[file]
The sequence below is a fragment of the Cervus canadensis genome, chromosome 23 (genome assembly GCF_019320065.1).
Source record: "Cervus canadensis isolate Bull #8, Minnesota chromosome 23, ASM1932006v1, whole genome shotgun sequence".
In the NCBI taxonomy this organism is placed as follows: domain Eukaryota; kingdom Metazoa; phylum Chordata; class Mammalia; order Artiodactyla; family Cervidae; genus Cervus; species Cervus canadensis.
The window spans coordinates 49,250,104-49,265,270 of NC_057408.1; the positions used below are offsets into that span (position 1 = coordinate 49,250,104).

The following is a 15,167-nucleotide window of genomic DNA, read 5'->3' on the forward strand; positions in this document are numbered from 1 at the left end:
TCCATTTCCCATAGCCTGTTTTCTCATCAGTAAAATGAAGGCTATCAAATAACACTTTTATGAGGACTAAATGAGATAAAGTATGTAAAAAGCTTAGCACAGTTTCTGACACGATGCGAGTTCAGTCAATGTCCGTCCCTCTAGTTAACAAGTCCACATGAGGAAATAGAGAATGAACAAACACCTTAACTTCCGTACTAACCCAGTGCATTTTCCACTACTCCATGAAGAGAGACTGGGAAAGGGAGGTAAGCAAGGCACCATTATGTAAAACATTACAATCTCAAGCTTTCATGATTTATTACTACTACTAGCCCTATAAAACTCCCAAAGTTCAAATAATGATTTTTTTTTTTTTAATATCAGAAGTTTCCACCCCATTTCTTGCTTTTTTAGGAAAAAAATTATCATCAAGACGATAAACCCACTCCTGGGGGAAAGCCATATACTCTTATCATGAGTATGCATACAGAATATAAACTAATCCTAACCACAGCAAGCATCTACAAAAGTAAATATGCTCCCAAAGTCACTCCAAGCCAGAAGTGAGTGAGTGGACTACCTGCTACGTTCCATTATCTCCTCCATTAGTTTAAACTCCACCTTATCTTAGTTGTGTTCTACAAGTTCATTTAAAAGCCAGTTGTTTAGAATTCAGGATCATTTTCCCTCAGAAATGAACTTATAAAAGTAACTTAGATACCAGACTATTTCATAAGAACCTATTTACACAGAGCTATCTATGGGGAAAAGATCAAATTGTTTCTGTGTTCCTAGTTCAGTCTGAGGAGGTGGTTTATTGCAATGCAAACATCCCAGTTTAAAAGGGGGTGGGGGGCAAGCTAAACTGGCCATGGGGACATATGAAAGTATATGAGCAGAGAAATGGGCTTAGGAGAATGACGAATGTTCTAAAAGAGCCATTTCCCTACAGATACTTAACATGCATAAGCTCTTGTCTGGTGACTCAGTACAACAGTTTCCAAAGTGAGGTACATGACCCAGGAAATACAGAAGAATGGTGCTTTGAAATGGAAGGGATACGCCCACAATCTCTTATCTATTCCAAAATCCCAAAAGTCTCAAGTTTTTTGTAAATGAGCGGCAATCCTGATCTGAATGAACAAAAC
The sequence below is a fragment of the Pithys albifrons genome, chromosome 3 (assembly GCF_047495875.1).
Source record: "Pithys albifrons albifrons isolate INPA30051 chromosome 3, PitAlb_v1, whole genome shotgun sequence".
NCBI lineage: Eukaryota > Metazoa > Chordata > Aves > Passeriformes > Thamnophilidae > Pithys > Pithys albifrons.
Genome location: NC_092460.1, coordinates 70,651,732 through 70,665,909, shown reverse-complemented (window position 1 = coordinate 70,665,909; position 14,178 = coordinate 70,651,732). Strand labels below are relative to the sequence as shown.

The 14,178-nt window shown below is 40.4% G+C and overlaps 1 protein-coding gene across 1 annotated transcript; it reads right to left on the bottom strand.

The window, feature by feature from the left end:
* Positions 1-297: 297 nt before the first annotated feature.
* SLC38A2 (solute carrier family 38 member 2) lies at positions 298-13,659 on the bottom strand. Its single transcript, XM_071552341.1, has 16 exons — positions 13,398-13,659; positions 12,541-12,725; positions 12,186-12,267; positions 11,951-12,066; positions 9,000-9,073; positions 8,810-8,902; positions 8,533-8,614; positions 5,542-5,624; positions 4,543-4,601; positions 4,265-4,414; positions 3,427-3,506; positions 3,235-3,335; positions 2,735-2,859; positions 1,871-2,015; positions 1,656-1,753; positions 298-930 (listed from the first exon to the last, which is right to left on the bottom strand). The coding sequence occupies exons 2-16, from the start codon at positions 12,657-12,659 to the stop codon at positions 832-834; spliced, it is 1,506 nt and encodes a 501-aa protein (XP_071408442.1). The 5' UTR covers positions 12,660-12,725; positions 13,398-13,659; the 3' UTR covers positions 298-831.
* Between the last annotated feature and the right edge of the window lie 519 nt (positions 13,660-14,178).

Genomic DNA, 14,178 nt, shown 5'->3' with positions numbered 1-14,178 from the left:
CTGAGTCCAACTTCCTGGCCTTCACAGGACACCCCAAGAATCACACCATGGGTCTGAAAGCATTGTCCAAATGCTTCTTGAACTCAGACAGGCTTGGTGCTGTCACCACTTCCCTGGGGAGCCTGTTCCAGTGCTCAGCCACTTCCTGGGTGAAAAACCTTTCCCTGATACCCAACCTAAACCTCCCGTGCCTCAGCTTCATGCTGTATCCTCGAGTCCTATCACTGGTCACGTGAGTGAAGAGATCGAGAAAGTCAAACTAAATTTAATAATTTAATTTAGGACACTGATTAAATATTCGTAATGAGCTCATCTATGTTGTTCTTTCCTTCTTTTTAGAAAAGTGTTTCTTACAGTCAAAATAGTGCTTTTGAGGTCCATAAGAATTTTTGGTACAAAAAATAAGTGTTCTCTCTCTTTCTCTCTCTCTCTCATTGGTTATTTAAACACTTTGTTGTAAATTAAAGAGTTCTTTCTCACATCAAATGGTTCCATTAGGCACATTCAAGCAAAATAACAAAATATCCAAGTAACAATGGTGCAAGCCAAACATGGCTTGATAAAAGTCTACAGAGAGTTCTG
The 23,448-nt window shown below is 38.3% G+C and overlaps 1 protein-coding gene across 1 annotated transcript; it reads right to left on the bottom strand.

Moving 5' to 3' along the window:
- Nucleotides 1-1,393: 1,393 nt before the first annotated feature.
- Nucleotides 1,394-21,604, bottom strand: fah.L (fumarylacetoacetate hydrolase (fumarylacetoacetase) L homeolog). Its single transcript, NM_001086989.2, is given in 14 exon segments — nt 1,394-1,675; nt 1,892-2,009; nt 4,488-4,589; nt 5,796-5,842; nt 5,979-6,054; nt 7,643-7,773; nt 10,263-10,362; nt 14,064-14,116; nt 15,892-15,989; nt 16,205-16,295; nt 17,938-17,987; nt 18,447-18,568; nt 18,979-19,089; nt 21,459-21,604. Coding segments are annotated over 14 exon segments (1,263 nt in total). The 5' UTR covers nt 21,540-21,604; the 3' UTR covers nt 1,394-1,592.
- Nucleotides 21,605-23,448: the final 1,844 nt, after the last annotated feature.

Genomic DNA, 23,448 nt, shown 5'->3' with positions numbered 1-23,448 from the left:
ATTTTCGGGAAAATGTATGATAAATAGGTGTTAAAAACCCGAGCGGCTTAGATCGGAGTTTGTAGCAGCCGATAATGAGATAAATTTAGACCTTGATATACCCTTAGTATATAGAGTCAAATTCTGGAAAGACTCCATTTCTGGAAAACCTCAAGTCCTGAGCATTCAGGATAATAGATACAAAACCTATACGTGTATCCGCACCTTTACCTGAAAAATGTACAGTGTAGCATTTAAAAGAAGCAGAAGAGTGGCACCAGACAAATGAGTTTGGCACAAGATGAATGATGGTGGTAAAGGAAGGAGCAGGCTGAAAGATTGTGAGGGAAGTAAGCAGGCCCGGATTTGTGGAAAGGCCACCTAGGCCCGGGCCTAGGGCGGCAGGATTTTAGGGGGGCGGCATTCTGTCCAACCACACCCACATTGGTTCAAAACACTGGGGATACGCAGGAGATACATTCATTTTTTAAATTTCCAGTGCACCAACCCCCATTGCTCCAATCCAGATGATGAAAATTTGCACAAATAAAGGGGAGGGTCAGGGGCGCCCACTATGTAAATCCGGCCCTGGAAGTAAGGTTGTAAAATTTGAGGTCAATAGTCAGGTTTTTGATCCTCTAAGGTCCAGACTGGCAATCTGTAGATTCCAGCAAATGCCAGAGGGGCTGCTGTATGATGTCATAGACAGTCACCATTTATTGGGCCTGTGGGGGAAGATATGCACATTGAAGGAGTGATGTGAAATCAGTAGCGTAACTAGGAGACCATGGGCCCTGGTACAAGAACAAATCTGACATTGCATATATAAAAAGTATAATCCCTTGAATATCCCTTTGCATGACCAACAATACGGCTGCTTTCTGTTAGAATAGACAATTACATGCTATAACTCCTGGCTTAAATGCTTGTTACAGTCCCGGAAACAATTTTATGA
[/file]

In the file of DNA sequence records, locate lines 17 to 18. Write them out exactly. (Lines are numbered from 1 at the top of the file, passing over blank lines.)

CTGAGTCCAACTTCCTGGCCTTCACAGGACACCCCAAGAATCACACCATGGGTCTGAAAGCATTGTCCAAATGCTTCTTGAACTCAGACAGGCTTGGTGCTGTCACCACTTCCCTGGGGAGCCTGTTCCAGTGCTCAGCCACTTCCTGGGTGAAAAACCTTTCCCTGATACCCAACCTAAACCTCCCGTGCCTCAGCTTCATGCTGTATCCTCGAGTCCTATCACTGGTCACGTGAGTGAAGAGATCGAGAAAGTCAAACTAAATTTAATAATTTAATTTAGGACACTGATTAAATATTCGTAATGAGCTCATCTATGTTGTTCTTTCCTTCTTTTTAGAAAAGTGTTTCTTACAGTCAAAATAGTGCTTTTGAGGTCCATAAGAATTTTTGGTACAAAAAATAAGTGTTCTCTCTCTTTCTCTCTCTCTCTCATTGGTTATTTAAACACTTTGTTGTAAATTAAAGAGTTCTTTCTCACATCAAATGGTTCCATTAGGCACATTCAAGCAAAATAACAAAATATCCAAGTAACAATGGTGCAAGCCAAACATGGCTTGATAAAAGTCTACAGAGAGTTCTG
The 23,448-nt window shown below is 38.3% G+C and overlaps 1 protein-coding gene across 1 annotated transcript; it reads right to left on the bottom strand.